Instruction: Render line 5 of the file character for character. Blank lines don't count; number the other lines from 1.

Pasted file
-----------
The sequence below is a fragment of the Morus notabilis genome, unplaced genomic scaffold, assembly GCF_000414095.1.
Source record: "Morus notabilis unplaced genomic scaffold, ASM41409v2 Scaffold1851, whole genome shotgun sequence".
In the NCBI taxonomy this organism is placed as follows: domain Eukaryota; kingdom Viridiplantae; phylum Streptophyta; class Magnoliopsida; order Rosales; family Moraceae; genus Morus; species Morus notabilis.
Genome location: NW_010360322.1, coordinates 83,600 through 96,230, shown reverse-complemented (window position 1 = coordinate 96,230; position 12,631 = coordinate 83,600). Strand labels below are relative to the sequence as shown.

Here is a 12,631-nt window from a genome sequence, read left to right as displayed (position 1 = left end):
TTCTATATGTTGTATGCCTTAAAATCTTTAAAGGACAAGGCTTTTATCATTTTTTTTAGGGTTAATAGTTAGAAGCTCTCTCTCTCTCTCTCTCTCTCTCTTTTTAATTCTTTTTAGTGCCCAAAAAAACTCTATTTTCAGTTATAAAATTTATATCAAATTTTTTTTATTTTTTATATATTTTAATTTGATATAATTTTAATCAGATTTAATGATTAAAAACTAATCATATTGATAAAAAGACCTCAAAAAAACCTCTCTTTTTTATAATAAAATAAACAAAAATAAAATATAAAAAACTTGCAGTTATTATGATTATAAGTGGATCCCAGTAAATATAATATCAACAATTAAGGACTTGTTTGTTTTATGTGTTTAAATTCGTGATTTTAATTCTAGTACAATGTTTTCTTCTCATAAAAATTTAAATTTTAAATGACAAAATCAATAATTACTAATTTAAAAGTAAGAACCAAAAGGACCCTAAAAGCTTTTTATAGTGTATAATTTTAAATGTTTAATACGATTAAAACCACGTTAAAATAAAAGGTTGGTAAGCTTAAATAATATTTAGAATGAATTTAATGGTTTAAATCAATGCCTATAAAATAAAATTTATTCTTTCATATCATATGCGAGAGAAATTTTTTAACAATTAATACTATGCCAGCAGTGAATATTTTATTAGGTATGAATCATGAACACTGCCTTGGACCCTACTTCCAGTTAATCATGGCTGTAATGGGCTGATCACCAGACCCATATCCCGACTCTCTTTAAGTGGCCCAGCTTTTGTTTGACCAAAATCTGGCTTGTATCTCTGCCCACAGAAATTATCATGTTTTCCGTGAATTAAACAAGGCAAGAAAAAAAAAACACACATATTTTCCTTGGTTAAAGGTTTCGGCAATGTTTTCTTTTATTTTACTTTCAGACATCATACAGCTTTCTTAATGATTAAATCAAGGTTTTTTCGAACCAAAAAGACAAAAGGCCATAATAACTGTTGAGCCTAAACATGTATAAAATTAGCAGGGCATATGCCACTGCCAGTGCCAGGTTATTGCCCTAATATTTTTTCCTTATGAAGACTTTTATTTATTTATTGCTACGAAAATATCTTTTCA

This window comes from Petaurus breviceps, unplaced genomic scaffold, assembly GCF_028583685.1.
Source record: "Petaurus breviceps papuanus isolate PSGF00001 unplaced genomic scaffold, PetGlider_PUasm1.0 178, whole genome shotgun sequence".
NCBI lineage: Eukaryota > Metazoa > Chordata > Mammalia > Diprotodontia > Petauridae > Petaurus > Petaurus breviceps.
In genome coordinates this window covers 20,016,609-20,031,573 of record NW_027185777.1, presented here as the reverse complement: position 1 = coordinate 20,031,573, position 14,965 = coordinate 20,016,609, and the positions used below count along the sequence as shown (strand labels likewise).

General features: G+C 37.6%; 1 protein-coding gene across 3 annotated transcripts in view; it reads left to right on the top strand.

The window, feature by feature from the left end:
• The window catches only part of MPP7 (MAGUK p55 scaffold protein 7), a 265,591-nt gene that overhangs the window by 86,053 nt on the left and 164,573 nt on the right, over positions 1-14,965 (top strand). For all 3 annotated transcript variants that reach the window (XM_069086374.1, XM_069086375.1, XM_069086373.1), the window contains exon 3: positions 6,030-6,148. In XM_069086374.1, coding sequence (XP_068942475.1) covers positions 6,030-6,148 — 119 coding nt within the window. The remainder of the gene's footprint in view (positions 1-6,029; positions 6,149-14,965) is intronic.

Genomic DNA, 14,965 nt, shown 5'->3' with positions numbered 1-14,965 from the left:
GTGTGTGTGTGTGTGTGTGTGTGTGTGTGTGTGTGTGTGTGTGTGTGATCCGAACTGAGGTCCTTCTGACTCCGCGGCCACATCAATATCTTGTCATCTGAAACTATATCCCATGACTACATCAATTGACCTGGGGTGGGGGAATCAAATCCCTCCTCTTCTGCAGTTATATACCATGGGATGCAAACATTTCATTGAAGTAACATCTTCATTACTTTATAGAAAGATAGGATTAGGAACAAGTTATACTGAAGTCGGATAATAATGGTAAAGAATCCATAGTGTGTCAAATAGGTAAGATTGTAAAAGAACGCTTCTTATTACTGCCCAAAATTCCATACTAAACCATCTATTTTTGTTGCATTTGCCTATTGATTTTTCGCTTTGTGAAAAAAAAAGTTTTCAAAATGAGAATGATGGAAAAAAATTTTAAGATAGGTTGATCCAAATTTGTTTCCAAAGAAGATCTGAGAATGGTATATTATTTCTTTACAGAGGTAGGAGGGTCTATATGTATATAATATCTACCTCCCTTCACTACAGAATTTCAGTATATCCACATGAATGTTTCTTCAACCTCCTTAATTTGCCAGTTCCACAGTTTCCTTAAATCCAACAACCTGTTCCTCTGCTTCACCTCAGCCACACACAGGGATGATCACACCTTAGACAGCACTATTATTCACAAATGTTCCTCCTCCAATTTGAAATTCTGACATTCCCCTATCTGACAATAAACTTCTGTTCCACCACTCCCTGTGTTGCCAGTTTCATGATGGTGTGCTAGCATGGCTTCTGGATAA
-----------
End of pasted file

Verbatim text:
Here is a 12,631-nt window from a genome sequence, read left to right as displayed (position 1 = left end):